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Old 02/12/2018, 09:03 PM   #1
ECU_Pirate
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Location: Raleigh, NC
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Picking up the pieces

Almost a month ago we lost 12 out of 14 fish over the course of a week. I'm still not entirely sure what took them out, but the folks here who responded to my thread thought it looked like brooklynella. (Original thread here: http://reefcentral.com/forums/showthread.php?t=2664569)

The last two remaining fish are a Springer damsel and a blue-green chromis. I bought an AquaMedic fish trap, but I haven't spent a great deal of effort trying to trap the fish. Truthfully, after watching almost all my fish die one-by-one, I needed a break from it, so I haven't messed with the trap much. It's sitting in the DT, but so far, the fish ignore it. I'm ready to get things moving again. I know I need to get the fish out and into a quarantine tank in order to let my DT go fallow. But I'm wondering how the parasite could be reproducing and continuing its life cycle if my last two fish remain unaffected. I definitely don't want to introduce a new fish without doing due diligence and letting the tank go fallow. But I also wonder how difficult it's going to be to get these fish in the trap, and I don't want to have to drain my tank to get these last two fish out and into QT. Is there any chance this thing could be in the process of dying off since it apparently isn't hosting on my fish? What would your next step be?

I would appreciate any and all suggestions.


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Tank: 150G Marineland, 3 AI Hydra26 lights, Skimz Up39 Sumpro, Reef Oct 150INT Skimmer, Current Eflux DC Pump 1900Reg, Hydor Gen3 2450 Pwrhd Circ Pump, Hydor Smartwave Cont, AquaTop 300w Titanium Htr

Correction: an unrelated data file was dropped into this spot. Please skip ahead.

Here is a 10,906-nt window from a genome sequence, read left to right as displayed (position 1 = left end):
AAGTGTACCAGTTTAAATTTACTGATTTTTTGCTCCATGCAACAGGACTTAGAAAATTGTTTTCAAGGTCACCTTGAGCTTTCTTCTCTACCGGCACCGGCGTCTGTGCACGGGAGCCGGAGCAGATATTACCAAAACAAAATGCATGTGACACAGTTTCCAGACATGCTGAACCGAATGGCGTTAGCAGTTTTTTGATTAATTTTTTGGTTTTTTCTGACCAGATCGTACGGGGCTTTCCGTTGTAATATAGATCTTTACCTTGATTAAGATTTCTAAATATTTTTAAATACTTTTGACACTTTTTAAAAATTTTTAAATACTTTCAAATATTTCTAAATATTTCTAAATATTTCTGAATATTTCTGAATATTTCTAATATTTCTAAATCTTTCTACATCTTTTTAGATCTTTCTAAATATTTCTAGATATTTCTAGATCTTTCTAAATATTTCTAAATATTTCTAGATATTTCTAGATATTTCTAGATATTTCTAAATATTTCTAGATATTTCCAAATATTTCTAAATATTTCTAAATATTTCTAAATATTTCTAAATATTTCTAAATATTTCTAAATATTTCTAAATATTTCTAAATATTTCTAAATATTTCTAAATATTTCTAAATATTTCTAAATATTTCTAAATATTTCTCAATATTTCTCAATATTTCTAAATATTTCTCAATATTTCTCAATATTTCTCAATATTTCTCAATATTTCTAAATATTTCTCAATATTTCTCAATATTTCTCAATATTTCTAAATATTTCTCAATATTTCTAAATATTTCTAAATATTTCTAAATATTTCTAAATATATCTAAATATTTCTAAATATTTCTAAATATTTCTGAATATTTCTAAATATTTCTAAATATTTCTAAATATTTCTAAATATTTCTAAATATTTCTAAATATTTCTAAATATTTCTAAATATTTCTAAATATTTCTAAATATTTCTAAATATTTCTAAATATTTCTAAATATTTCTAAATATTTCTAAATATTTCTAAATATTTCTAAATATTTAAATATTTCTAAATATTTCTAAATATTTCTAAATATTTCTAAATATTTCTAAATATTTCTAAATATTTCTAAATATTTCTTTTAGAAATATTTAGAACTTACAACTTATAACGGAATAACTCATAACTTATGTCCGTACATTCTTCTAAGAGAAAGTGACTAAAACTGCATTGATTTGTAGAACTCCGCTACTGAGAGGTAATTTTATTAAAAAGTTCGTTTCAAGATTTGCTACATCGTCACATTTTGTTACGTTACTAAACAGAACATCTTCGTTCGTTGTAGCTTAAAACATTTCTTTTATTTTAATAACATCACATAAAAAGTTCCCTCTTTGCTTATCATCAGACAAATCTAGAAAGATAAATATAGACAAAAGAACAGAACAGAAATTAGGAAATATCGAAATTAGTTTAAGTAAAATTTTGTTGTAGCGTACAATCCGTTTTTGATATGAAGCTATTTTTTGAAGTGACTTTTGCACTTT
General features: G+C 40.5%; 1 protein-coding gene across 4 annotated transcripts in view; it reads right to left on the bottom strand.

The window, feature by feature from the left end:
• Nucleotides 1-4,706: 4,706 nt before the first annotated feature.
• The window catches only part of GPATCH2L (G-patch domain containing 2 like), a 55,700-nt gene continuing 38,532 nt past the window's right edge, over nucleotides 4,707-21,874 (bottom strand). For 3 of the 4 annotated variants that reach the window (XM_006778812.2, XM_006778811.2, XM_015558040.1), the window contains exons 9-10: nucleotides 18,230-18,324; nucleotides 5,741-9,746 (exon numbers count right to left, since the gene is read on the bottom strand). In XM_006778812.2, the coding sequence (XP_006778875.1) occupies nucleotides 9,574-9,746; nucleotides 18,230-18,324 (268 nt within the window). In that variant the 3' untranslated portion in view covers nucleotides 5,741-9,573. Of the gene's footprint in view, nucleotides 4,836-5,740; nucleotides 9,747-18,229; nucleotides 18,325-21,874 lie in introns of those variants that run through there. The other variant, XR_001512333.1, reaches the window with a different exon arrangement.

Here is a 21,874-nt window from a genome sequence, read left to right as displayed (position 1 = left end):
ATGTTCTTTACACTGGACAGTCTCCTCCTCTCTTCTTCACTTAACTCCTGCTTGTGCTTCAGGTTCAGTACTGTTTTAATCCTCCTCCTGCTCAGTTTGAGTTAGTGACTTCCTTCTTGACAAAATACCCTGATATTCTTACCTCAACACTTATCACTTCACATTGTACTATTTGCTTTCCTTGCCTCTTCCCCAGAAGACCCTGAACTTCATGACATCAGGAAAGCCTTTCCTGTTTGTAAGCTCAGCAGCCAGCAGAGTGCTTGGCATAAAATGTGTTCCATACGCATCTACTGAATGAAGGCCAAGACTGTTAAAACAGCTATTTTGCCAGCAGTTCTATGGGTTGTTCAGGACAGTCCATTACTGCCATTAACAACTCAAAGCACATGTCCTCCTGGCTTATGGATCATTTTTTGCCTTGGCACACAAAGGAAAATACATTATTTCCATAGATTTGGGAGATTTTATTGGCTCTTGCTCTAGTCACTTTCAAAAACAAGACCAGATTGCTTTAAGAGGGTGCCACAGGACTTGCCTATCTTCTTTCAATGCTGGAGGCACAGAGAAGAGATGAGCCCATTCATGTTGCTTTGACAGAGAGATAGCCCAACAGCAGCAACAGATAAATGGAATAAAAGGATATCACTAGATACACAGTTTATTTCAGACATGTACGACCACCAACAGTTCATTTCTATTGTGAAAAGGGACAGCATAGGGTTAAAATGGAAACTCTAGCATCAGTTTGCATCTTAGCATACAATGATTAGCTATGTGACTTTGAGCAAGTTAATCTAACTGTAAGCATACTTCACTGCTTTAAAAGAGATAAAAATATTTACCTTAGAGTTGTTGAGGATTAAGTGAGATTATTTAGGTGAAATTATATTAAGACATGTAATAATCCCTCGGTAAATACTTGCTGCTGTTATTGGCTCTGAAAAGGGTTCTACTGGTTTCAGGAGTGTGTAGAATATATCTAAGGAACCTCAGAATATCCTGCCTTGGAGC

Current Tank Info: 150G Marineland
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Old 02/13/2018, 04:36 PM   #2
lagatbezan
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Fish have tendency of developing immunity to certain parasites and just because there is no visual symptoms visible it doesnt guarantee that the parasite is not there. I would personally take them out, place them in qt and go fallow on the DT for 76 days. Its much easier to do that now with 2 fish left then in the future.
start feeding by placing the food inside the fish trap for a couple of day and get the remaining fish used to eating from inside it and hopefully that might make it easier to catch them.
I personally don't have much experience with damsels but I have read that damsels are terrors and they tend to become extremely aggressive specially the Sapphire Damsel (springer).


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Current Tank Info: 300g
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